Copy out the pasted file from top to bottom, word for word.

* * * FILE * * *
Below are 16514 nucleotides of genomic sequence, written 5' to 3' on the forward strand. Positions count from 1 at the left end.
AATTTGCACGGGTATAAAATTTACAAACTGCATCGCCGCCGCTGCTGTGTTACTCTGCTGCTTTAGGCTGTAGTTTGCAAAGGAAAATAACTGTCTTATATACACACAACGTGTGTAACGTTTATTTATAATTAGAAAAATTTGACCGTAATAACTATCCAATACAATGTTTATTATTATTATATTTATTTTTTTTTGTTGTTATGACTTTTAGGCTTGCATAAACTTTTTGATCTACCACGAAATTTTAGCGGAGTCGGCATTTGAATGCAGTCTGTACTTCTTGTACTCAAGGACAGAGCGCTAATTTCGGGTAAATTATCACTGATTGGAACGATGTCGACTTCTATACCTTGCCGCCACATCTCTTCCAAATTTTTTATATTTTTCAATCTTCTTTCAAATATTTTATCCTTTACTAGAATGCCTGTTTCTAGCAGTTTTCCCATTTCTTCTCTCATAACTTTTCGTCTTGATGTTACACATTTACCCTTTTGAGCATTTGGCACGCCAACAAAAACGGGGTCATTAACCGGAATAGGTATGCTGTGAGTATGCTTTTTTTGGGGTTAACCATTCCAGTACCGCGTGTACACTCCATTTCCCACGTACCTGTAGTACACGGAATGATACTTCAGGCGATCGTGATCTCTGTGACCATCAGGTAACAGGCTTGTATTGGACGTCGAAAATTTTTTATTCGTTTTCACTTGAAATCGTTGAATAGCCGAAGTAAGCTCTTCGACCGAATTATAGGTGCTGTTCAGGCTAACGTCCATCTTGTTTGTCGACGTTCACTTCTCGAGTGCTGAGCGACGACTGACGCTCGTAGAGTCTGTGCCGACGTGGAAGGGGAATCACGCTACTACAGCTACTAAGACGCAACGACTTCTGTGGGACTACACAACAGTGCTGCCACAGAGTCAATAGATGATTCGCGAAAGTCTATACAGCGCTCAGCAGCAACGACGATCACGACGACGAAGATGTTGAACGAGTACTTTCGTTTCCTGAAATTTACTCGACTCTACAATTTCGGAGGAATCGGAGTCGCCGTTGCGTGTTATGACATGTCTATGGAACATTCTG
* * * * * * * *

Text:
Below are 16514 nucleotides of genomic sequence, written 5' to 3' on the forward strand. Positions count from 1 at the left end.
AATTTGCACGGGTATAAAATTTACAAACTGCATCGCCGCCGCTGCTGTGTTACTCTGCTGCTTTAGGCTGTAGTTTGCAAAGGAAAATAACTGTCTTATATACACACAACGTGTGTAACGTTTATTTATAATTAGAAAAATTTGACCGTAATAACTATCCAATACAATGTTTATTATTATTATATTTATTTTTTTTTGTTGTTATGACTTTTAGGCTTGCATAAACTTTTTGATCTACCACGAAATTTTAGCGGAGTCGGCATTTGAATGCAGTCTGTACTTCTTGTACTCAAGGACAGAGCGCTAATTTCGGGTAAATTATCACTGATTGGAACGATGTCGACTTCTATACCTTGCCGCCACATCTCTTCCAAATTTTTTATATTTTTCAATCTTCTTTCAAATATTTTATCCTTTACTAGAATGCCTGTTTCTAGCAGTTTTCCCATTTCTTCTCTCATAACTTTTCGTCTTGATGTTACACATTTACCCTTTTGAGCATTTGGCACGCCAACAAAAACGGGGTCATTAACCGGAATAGGTATGCTGTGAGTATGCTTTTTTTGGGGTTAACCATTCCAGTACCGCGTGTACACTCCATTTCCCACGTACCTGTAGTACACGGAATGATACTTCAGGCGATCGTGATCTCTGTGACCATCAGGTAACAGGCTTGTATTGGACGTCGAAAATTTTTTATTCGTTTTCACTTGAAATCGTTGAATAGCCGAAGTAAGCTCTTCGACCGAATTATAGGTGCTGTTCAGGCTAACGTCCATCTTGTTTGTCGACGTTCACTTCTCGAGTGCTGAGCGACGACTGACGCTCGTAGAGTCTGTGCCGACGTGGAAGGGGAATCACGCTACTACAGCTACTAAGACGCAACGACTTCTGTGGGACTACACAACAGTGCTGCCACAGAGTCAATAGATGATTCGCGAAAGTCTATACAGCGCTCAGCAGCAACGACGATCACGACGACGAAGATGTTGAACGAGTACTTTCGTTTCCTGAAATTTACTCGACTCTACAATTTCGGAGGAATCGGAGTCGCCGTTGCGTGTTATGACATGTCTATGGAACATTCTG